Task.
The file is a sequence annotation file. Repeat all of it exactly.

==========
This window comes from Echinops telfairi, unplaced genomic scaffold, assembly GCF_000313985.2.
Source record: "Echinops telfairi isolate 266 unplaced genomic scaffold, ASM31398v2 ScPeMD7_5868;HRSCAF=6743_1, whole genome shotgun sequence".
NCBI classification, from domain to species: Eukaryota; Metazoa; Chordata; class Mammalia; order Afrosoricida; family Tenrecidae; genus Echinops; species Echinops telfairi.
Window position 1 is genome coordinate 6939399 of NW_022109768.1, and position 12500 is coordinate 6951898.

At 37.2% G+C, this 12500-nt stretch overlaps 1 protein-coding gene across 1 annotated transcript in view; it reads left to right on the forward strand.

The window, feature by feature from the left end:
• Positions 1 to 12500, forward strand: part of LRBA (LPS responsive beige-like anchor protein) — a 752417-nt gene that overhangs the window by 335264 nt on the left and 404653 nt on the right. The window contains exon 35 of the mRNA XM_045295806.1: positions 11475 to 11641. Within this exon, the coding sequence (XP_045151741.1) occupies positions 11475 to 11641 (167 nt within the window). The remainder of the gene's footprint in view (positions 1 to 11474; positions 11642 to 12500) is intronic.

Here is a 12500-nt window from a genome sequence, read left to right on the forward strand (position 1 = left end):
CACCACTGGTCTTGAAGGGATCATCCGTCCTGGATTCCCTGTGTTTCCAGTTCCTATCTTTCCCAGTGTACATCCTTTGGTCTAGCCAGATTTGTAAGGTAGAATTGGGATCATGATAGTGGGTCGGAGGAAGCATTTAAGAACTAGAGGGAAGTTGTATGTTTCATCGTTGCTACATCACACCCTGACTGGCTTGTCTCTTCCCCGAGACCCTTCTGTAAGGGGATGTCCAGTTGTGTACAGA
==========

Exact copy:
This window comes from Echinops telfairi, unplaced genomic scaffold, assembly GCF_000313985.2.
Source record: "Echinops telfairi isolate 266 unplaced genomic scaffold, ASM31398v2 ScPeMD7_5868;HRSCAF=6743_1, whole genome shotgun sequence".
NCBI classification, from domain to species: Eukaryota; Metazoa; Chordata; class Mammalia; order Afrosoricida; family Tenrecidae; genus Echinops; species Echinops telfairi.
Window position 1 is genome coordinate 6939399 of NW_022109768.1, and position 12500 is coordinate 6951898.

At 37.2% G+C, this 12500-nt stretch overlaps 1 protein-coding gene across 1 annotated transcript in view; it reads left to right on the forward strand.

The window, feature by feature from the left end:
• Positions 1 to 12500, forward strand: part of LRBA (LPS responsive beige-like anchor protein) — a 752417-nt gene that overhangs the window by 335264 nt on the left and 404653 nt on the right. The window contains exon 35 of the mRNA XM_045295806.1: positions 11475 to 11641. Within this exon, the coding sequence (XP_045151741.1) occupies positions 11475 to 11641 (167 nt within the window). The remainder of the gene's footprint in view (positions 1 to 11474; positions 11642 to 12500) is intronic.

Here is a 12500-nt window from a genome sequence, read left to right on the forward strand (position 1 = left end):
CACCACTGGTCTTGAAGGGATCATCCGTCCTGGATTCCCTGTGTTTCCAGTTCCTATCTTTCCCAGTGTACATCCTTTGGTCTAGCCAGATTTGTAAGGTAGAATTGGGATCATGATAGTGGGTCGGAGGAAGCATTTAAGAACTAGAGGGAAGTTGTATGTTTCATCGTTGCTACATCACACCCTGACTGGCTTGTCTCTTCCCCGAGACCCTTCTGTAAGGGGATGTCCAGTTGTGTACAGA